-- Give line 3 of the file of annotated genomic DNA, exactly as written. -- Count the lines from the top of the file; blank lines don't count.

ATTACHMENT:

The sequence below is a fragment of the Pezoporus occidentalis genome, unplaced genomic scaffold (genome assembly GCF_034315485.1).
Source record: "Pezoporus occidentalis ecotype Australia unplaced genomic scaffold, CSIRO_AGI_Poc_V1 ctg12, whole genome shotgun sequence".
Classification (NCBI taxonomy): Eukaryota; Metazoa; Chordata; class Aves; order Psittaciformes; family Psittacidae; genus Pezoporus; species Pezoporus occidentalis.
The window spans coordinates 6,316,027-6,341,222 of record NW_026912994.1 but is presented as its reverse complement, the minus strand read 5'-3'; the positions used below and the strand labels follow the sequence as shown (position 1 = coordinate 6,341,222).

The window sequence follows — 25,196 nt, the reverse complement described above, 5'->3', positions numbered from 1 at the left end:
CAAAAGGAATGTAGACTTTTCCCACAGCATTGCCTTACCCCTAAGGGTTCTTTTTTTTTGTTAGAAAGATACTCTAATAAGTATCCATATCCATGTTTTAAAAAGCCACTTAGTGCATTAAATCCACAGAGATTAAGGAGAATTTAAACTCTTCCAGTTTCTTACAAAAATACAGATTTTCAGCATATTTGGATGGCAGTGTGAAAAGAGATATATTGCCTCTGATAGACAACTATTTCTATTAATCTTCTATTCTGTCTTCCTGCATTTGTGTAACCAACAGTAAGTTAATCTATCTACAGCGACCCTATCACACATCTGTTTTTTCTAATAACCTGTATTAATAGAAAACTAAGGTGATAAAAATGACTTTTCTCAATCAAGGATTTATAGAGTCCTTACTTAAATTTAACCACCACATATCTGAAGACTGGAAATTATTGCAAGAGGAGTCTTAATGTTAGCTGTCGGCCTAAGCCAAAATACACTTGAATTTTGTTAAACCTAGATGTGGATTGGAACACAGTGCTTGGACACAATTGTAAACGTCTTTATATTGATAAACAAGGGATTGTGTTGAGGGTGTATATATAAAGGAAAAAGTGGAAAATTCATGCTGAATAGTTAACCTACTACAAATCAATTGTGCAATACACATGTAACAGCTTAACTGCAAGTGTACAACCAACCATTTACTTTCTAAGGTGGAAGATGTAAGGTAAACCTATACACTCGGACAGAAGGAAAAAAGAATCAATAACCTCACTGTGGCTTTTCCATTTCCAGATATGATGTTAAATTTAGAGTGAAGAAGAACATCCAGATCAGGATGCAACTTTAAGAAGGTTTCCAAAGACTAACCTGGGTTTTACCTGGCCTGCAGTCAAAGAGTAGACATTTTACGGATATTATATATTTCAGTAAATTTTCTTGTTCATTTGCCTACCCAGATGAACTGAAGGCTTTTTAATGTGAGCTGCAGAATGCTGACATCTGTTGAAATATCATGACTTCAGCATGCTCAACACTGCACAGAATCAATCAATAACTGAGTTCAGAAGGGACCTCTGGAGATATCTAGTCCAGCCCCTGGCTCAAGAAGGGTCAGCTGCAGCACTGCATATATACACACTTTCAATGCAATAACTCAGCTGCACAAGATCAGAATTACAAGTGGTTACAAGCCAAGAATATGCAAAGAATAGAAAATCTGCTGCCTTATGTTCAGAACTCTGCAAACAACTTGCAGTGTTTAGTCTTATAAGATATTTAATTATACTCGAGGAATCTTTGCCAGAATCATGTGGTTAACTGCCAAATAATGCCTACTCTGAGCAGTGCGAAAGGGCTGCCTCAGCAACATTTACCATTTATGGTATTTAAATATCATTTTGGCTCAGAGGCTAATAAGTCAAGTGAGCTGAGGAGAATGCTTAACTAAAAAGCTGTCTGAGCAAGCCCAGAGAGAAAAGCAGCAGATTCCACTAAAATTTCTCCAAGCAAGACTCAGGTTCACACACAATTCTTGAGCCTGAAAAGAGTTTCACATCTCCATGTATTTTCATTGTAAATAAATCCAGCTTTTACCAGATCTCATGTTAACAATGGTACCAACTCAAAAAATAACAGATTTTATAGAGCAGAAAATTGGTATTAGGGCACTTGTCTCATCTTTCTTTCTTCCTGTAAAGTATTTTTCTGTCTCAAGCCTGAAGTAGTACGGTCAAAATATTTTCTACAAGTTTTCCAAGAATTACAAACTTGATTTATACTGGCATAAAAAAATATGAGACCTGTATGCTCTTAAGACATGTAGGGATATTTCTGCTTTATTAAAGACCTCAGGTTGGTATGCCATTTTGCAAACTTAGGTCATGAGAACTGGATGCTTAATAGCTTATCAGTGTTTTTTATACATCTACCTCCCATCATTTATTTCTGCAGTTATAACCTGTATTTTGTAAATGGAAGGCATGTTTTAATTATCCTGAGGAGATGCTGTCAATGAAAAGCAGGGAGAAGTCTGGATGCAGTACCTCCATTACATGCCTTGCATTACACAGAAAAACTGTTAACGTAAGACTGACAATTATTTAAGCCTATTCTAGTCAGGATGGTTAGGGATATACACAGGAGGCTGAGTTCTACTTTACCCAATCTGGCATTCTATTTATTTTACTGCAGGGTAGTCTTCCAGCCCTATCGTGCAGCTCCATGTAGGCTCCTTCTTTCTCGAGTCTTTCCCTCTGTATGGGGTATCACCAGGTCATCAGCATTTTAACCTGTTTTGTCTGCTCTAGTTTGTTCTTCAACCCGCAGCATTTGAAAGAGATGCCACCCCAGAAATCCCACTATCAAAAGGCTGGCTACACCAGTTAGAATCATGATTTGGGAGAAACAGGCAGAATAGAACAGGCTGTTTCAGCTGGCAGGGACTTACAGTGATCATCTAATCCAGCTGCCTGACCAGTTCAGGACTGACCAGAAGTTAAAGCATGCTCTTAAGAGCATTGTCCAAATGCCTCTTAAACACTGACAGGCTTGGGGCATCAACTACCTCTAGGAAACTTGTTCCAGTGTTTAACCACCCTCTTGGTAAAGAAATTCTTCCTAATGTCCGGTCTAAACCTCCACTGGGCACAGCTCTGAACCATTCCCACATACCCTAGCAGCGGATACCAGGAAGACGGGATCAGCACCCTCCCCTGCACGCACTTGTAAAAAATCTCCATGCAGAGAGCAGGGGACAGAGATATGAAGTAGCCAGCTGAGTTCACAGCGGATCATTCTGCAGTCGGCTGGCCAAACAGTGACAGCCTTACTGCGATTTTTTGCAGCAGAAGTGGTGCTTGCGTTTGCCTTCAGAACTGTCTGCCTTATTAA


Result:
Classification (NCBI taxonomy): Eukaryota; Metazoa; Chordata; class Aves; order Psittaciformes; family Psittacidae; genus Pezoporus; species Pezoporus occidentalis.